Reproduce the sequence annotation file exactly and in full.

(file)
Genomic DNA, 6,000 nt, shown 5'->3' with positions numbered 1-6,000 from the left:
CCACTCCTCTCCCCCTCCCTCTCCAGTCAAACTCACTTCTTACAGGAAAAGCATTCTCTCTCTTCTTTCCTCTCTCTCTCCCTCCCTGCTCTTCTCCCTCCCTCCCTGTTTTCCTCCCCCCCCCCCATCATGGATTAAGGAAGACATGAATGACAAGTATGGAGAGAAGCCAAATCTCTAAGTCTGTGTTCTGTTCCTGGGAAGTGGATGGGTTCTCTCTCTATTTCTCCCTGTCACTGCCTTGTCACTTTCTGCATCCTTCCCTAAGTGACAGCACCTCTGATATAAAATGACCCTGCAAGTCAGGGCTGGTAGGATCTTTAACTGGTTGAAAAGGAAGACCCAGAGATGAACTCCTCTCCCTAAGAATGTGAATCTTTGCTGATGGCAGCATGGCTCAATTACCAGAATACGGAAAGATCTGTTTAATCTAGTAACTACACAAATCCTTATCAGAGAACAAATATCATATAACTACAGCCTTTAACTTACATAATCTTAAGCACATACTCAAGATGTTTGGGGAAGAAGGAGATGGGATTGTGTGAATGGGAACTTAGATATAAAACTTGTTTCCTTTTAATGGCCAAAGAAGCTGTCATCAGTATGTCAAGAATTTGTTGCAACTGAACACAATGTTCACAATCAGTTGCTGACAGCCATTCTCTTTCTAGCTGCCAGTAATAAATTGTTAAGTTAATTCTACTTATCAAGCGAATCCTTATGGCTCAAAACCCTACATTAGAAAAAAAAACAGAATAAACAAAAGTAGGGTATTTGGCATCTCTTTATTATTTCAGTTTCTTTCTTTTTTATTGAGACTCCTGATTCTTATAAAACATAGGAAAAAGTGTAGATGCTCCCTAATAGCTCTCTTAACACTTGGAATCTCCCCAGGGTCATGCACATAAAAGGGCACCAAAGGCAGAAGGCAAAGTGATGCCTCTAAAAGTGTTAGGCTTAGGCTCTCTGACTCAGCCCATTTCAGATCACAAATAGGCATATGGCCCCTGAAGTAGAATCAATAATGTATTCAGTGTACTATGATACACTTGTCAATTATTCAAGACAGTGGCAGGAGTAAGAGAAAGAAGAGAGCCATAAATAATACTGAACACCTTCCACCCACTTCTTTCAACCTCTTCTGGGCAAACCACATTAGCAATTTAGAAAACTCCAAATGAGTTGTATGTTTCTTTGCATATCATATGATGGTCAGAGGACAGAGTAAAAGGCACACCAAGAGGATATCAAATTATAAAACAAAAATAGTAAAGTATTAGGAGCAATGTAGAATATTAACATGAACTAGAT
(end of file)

Genomic DNA, 6,000 nt, shown 5'->3' with positions numbered 1-6,000 from the left:
CCACTCCTCTCCCCCTCCCTCTCCAGTCAAACTCACTTCTTACAGGAAAAGCATTCTCTCTCTTCTTTCCTCTCTCTCTCCCTCCCTGCTCTTCTCCCTCCCTCCCTGTTTTCCTCCCCCCCCCCCATCATGGATTAAGGAAGACATGAATGACAAGTATGGAGAGAAGCCAAATCTCTAAGTCTGTGTTCTGTTCCTGGGAAGTGGATGGGTTCTCTCTCTATTTCTCCCTGTCACTGCCTTGTCACTTTCTGCATCCTTCCCTAAGTGACAGCACCTCTGATATAAAATGACCCTGCAAGTCAGGGCTGGTAGGATCTTTAACTGGTTGAAAAGGAAGACCCAGAGATGAACTCCTCTCCCTAAGAATGTGAATCTTTGCTGATGGCAGCATGGCTCAATTACCAGAATACGGAAAGATCTGTTTAATCTAGTAACTACACAAATCCTTATCAGAGAACAAATATCATATAACTACAGCCTTTAACTTACATAATCTTAAGCACATACTCAAGATGTTTGGGGAAGAAGGAGATGGGATTGTGTGAATGGGAACTTAGATATAAAACTTGTTTCCTTTTAATGGCCAAAGAAGCTGTCATCAGTATGTCAAGAATTTGTTGCAACTGAACACAATGTTCACAATCAGTTGCTGACAGCCATTCTCTTTCTAGCTGCCAGTAATAAATTGTTAAGTTAATTCTACTTATCAAGCGAATCCTTATGGCTCAAAACCCTACATTAGAAAAAAAAACAGAATAAACAAAAGTAGGGTATTTGGCATCTCTTTATTATTTCAGTTTCTTTCTTTTTTATTGAGACTCCTGATTCTTATAAAACATAGGAAAAAGTGTAGATGCTCCCTAATAGCTCTCTTAACACTTGGAATCTCCCCAGGGTCATGCACATAAAAGGGCACCAAAGGCAGAAGGCAAAGTGATGCCTCTAAAAGTGTTAGGCTTAGGCTCTCTGACTCAGCCCATTTCAGATCACAAATAGGCATATGGCCCCTGAAGTAGAATCAATAATGTATTCAGTGTACTATGATACACTTGTCAATTATTCAAGACAGTGGCAGGAGTAAGAGAAAGAAGAGAGCCATAAATAATACTGAACACCTTCCACCCACTTCTTTCAACCTCTTCTGGGCAAACCACATTAGCAATTTAGAAAACTCCAAATGAGTTGTATGTTTCTTTGCATATCATATGATGGTCAGAGGACAGAGTAAAAGGCACACCAAGAGGATATCAAATTATAAAACAAAAATAGTAAAGTATTAGGAGCAATGTAGAATATTAACATGAACTAGAT